“Passing wise, he probably was, but everything else, he got to his spots, made his shots, made the right reads. When you’re younger, you don’t pay attention to that stuff. You pay attention to other things. I don’t think I appreciated him as I do now. Now, it’s just the pace he plays with, how he reads the game, and made other people on his team in the right spots and made them better.”
Although starting a new chapter and ready to take on his fresh start, James wasn’t walking into completely unknown territory. Outside of 36 games of NBA experience, there are quite a number of familiar faces he reunited with in Brooklyn.
Starting with coaches, James has a lengthy relationship with Ime Udoka, the Nets defensive-minded assistant. Udoka is also a native of Portland and the two have known each other for a while with their relationship originating in Oregon.
“Me and Ime Udoka are from the same city. I’ve known him for maybe like 16 years, something like that,” James said.
Outside of Udoka, James has known Kevin Durant for five years. Their history stems from his relationship with Durant’s older brother, Tony. He’s known Tony for a while and was introduced to the Nets superstar through his brother (making him an FOT?). When James wasn’t on the court, he was sitting next to Durant on the bench.
“Obviously when you know someone's brother, you meet them as well,” James said.
James played with and against Kyrie Irving and James Harden in open gyms and workouts over the summer in southern California. Overall, James sid he isn’t best friends or have close relationships with any of his new teammates. It comes from the benefits of being a hooper.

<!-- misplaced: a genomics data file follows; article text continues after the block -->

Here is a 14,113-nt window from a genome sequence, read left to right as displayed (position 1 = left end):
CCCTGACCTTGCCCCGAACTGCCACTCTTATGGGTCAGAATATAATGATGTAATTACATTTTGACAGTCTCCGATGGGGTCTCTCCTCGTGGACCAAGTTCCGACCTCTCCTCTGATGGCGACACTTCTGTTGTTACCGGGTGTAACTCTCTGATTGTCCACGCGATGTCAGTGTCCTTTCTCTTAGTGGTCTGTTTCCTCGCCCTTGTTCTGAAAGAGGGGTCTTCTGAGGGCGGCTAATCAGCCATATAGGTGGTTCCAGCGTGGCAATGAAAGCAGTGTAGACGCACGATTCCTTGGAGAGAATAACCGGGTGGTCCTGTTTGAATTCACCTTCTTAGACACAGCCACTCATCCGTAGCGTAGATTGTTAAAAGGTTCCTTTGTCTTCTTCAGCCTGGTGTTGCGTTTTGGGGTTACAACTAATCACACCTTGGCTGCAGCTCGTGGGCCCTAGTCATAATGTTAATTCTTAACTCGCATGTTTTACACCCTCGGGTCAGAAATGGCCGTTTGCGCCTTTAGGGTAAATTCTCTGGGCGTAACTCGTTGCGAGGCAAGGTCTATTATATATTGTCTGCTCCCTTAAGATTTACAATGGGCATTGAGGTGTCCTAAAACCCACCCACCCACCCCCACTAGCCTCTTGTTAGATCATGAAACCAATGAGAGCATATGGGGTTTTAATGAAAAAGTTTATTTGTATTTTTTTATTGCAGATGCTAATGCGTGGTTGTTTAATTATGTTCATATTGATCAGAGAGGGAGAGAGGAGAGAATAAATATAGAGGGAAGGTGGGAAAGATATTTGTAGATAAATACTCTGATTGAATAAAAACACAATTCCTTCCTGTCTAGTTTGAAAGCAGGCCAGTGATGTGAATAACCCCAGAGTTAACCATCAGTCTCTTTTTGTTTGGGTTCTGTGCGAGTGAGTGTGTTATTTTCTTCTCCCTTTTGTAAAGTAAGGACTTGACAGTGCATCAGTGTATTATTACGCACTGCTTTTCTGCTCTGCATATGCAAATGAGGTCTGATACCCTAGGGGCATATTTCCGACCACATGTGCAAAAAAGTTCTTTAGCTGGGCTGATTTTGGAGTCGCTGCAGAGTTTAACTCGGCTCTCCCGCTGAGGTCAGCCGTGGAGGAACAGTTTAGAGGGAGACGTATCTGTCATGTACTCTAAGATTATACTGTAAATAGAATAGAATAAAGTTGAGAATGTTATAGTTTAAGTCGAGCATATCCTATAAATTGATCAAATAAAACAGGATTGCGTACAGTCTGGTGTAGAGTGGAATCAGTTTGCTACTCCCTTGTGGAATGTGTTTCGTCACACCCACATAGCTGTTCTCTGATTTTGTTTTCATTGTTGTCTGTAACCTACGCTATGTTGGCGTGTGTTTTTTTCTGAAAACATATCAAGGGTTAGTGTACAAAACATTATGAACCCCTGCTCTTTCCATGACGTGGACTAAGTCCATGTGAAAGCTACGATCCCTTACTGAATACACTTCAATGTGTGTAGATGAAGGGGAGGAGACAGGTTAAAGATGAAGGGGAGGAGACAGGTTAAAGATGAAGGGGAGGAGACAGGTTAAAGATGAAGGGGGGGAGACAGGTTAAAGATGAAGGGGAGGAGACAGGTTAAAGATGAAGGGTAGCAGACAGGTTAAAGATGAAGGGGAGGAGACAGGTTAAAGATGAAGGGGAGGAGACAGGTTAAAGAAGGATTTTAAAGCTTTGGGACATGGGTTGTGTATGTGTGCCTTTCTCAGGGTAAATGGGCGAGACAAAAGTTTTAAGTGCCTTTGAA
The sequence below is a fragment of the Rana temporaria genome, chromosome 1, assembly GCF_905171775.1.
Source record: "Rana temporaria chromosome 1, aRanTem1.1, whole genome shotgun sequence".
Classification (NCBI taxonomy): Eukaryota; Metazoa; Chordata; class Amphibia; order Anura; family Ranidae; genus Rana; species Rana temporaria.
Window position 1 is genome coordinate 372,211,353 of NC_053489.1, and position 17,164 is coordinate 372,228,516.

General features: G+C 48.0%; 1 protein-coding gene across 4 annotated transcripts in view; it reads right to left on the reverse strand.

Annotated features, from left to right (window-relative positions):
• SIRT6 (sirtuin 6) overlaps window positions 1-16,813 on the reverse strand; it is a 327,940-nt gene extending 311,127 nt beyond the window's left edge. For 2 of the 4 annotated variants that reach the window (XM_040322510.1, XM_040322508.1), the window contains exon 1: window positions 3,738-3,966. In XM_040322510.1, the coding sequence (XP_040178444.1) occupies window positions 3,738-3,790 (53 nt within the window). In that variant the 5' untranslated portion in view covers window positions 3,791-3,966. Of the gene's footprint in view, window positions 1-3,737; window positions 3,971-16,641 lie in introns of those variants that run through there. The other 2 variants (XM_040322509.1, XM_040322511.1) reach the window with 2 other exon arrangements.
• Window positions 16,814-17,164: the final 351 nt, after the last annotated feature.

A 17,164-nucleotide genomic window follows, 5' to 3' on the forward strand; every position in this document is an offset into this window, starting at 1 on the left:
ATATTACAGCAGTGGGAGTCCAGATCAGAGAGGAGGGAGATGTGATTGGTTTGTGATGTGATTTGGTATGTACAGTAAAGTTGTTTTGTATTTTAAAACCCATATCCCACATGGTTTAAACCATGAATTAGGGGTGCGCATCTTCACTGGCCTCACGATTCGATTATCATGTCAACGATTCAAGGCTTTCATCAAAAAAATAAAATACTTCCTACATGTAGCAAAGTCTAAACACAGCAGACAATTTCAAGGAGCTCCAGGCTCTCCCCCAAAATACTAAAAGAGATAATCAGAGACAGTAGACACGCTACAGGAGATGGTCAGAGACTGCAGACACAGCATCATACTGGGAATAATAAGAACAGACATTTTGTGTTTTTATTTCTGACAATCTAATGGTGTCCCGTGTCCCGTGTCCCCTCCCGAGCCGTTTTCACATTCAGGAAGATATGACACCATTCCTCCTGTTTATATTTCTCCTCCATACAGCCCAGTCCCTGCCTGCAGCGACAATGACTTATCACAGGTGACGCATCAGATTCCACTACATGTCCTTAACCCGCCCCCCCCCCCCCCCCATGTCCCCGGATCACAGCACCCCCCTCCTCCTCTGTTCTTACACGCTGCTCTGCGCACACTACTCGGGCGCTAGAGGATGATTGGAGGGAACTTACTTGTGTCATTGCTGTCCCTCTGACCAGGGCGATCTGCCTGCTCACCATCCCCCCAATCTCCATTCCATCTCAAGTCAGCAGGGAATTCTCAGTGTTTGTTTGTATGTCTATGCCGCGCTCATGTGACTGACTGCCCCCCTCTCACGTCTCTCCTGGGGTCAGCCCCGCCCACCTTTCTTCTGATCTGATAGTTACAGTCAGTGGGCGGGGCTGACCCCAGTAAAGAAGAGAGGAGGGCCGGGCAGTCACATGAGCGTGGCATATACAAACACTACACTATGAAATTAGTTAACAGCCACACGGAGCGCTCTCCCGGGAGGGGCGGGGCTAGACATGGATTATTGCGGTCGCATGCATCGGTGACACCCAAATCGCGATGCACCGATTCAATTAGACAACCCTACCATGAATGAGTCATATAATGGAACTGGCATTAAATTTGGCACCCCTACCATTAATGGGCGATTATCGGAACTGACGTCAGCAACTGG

“James and Kai a little bit, just being around gyms,” James said. “In the summer, you meet a lot of people playing in open gyms and get workouts in. I wouldn’t say I’m best friends with anybody or really close, but I’ve had interactions with some of them before,” James said.
James, who played in his first NBA game Friday since February of 2018, showed little rust in his return to the states, learning and playing on the fly.
“Just try to get comfortable really. When you go into a new situation, you kind of just want to have a chance to mess and still kind of play a little bit. I felt like my teammates and coaches encouraged me to be aggressive and keep pushing the pace,” James said. “I think I made some good stuff happen and made some bad stuff happen. [I] got to get better for the next game.
The 6’1” guard helped Brooklyn take sole possession of the first seed in the East with eight points on 3-of-8 shooting from the field and 1-of-1 from deep to go with two rebounds and two assists in 21 minutes. Overall, he was a +17 for the game, being on the court when the Nets made their big second quarter run. He played a total of 21 minutes. Not bad for someone who met his coach for the first time in shootaround.